I just finished reading The Good Life: Where Morality and Spirituality Converge, which I already mentioned in a post a couple of days ago. The book is an effort to explore what are the characteristics of the appropriate response to the God who speaks to us first, who makes the first move to invite us into relationship with Him. In the author’s words, it “is based on the conviction that, when it comes to living the good life, character and virtue matter; that is to say, the moral life and spiritual life converge when we begin to explore the sort of persons we ougth to become and the sort of lives we ought to live in ourder to flourish as authentic human beings.” The book is well worth spending some time with, both for its thought-provoking text and for the reflection exercises with which each chapter ends, which are suitable for both individual and group prayer. I suspect it is a book I will keep close by and go back to often.
Although there are many places in the book where I have underlines, asterisks or marginal notes, one of the things that particularly struck me was the book’s discussion of church. Church membership, the author explains, “is far more than the passive acceptance of doctrines or the submission to a set of precepts.” Rather, belonging to the church
is an adventure of following Jesus in new and ever-changing situations. The church is to give the world a hint of what life looks like when we take God’s love to heart and Jesus’ vision of discipleship into the home, the workplace, and the marketplace.
That strikes me as a wonderful definition. But it invites the reality-checking question: do our churches look like that? Do they offer to the world a vision of Kingdom? Do they offer a model of Jesus’ vision of discipleship? Do we even think in those terms?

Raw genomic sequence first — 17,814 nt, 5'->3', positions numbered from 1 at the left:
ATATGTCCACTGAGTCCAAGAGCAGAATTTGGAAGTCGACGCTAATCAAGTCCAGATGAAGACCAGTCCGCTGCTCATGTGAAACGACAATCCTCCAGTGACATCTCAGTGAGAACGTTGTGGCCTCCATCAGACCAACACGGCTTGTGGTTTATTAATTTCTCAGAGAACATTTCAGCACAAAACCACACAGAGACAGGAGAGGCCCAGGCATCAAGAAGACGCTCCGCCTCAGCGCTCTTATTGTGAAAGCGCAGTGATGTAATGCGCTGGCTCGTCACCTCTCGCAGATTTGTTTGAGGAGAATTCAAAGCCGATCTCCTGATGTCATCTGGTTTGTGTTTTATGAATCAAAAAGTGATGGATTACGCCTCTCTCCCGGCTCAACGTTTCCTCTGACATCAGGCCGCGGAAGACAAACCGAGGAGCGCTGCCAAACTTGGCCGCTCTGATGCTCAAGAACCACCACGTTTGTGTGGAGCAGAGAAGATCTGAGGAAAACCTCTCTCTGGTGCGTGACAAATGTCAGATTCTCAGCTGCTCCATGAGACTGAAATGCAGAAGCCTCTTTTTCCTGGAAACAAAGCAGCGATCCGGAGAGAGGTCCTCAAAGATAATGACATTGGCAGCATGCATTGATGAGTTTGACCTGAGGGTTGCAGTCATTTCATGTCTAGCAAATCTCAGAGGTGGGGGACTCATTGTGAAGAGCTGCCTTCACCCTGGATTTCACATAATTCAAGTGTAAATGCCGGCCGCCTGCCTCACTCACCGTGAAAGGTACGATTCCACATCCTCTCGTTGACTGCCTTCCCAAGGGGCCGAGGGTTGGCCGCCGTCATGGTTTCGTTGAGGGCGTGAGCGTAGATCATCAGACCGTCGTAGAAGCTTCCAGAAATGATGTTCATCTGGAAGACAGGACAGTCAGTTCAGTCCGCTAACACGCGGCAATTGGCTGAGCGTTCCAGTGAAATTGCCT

Here we are in the Fifth Week of Lent and I’m in that space I suspect many of us who are Catholic find ourselves in at one time or another during in Lent. I began Lent filled with good intentions about what I’d give up, how often I’d fast, etc. No desserts. More frequent Mass attendance. Going to Stations every Friday night. Fast every Friday. Etc., etc. and so forth. As I sit here today, if I were grading myself on how well I’ve succeeded in actualizing those intentions, it would not be a grade I’d be happy seeing on my daughter’s report card.
There are two responses to that realization. One is to sit here with myself and beat myself up about my shortcomings, to give myself a good talking to about all of the things I should have done and didn’t, to fume and feel guilty. The other is to sit with God, acknowledge and express my sorrow for the fact that I haven’t done as much as much as I could and ask for the grace to go through the rest of Lent with greater mindfulness. These are the same two possible responses to every instance of sin and shortcoming in our lives.
The two responses are very different. I’ve come to realize over time that the former reaction (the one I would have tended toward in the past and which still occasionally arises) turns us inward and is completely non-productive. The latter reaction, however, takes us out of ourselves and opens some space for God, opens us to the grace of God.
Today’s Gospel from John tells the story of Jesus’ raising of Lazarus from the dead. This is a passage with which I have prayed many times (and have written about before). My prayer with it has taken me in many different directions, sometimes focusing on Jesus’ encounter with Martha, sometimes on the act of resurrection itself, another time on Thomas’ statement that the disciples should go and die with Jesus.
During one prayer period, I got no further than the first line, “Now a man was ill, Lazarus from Bethany.” What I immediately saw upon reading those words was Lazarus lying in his bed, getting worse and worse as each day passed. I imagined one of his sisters coming to tell him that they had sent for Jesus (sending word, “Master, the one you love is ill”), and heard them telling Lazarus to be strong and hang on since the Master would surely be coming soon. I could see Lazarus looking up each time someone walked into the room, thinking it might be Jesus, and I watched his hope and anticipation give way to disappointment. I felt the fear grow in Lazarus as the hours and days passed and still Jesus did not come, watching Lazarus move in his mind from certainty that Jesus would get there, to questioning whether he would make it. I watched further, seeing the questioning turn to fear and loss of hope, until finally the weakened and dying Lazarus realizes that Jesus is not coming.